OF course this was all we were ever to be allowed; the Government’s approval of the Sheffield mish-mash is yet more of there same; even bigger, more costly and less effective governance (The Yorkshire Post, October 3). A united Yorkshire would never do – with such unity the county could have had the same clout as Scotland, and enjoyed the benefits which would go with it.
Divide and continue to rule; the several big authorities which are to join Sheffield can be relied upon to fratch between themselves, and will be powerless to oppose the doubling of the North-South economic gap forecast over the next 10 years by the Centre for Economics and Business Research.
Their report shows that current spending in London is £5,246 per resident, whereas in the North-East it is £223, with Yorkshire much nearer the latter than the former
There had been a resurgence of Yorkshire identity in recent years; the country is one big display of White Rose flags – but these can now be put away for good.
There never was any chance of a united Yorkshire being permitted. Just as Osborne’s promise to consult the public on devolution was nothing but words.
From: ME Wright, Harrogate.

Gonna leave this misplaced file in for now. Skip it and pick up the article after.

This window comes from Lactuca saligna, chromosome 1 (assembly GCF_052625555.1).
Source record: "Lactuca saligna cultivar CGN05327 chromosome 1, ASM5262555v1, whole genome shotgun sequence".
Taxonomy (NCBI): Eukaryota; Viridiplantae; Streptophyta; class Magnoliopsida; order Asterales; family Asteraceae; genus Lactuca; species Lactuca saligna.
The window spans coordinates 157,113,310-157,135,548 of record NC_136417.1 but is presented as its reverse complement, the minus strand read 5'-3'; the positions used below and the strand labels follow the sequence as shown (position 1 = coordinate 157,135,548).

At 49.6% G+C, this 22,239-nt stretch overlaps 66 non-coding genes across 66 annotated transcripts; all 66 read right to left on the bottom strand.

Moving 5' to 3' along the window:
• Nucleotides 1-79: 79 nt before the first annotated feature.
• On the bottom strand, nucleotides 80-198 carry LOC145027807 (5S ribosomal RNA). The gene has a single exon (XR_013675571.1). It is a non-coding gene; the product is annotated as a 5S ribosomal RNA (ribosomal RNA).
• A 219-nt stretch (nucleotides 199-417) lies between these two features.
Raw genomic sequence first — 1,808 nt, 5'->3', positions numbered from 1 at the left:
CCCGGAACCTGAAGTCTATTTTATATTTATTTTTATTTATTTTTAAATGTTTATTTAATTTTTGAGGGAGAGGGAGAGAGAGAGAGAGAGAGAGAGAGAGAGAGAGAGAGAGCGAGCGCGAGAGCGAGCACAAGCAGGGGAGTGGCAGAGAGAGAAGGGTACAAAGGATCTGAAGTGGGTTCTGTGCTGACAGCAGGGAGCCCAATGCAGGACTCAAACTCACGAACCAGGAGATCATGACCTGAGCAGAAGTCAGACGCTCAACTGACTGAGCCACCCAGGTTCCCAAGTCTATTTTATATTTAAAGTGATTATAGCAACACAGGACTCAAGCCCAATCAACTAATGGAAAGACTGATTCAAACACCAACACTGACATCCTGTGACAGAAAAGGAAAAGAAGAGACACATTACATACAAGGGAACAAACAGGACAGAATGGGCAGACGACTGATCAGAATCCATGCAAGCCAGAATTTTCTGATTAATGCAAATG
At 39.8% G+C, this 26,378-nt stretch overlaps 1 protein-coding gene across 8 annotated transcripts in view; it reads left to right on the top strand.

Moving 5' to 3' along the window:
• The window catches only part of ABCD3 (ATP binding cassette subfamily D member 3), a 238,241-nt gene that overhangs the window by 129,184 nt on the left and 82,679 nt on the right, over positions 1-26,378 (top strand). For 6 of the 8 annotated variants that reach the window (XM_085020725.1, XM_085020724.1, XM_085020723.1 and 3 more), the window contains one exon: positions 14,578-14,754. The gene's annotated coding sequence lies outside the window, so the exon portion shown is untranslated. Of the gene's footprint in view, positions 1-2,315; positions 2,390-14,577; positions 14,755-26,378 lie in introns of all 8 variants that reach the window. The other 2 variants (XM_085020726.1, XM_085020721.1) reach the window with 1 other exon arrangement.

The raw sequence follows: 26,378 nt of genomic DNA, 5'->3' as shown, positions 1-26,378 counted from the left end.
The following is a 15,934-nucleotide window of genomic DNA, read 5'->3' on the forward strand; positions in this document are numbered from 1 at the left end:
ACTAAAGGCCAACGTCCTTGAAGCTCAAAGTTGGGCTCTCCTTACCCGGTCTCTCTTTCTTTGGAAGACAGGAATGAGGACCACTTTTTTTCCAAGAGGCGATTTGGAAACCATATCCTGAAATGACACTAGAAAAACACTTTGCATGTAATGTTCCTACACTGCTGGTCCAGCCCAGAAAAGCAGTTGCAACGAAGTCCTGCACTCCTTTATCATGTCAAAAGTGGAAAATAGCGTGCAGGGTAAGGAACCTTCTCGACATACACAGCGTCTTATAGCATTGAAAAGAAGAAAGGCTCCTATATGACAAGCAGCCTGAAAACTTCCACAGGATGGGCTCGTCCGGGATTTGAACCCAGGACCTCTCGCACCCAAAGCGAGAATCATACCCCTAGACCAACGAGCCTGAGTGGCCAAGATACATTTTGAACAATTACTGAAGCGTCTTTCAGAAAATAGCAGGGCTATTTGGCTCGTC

CONVENIENTLY ignoring the pre-election railway electrification duplicity, Coun Andrew Carter, the Tory leader on Leeds Council, invites critics to “eat their words” following the “unpausing” – albeit delayed (The Yorkshire Post, October 1).
Has this dutiful forelock- tugging to Westminster been a long-time characteristic at Leeds Civic Hall? If so, it probably explains why the city’s public transport continues to languish in the diesel doldrums of the 1960s.
Mindful of the fact that Harrogate could be linking up with Leeds, could I remind the city council that, no matter what their political affiliation, their first and only duty is to Leeds and the region, not to Westminster and the Home Counties?
When we eventually have a fully electrified railway network – including 21st century trams in Leeds – I’ll be more than happy to swallow my words whole.
From: Mr K Byrne, Wetherby.
IT defies belief (Tom Richmond, The Yorkshire Post, October 2) that Transport Secretary Patrick McLoughlin took so long to act over Network Rail’s management failings.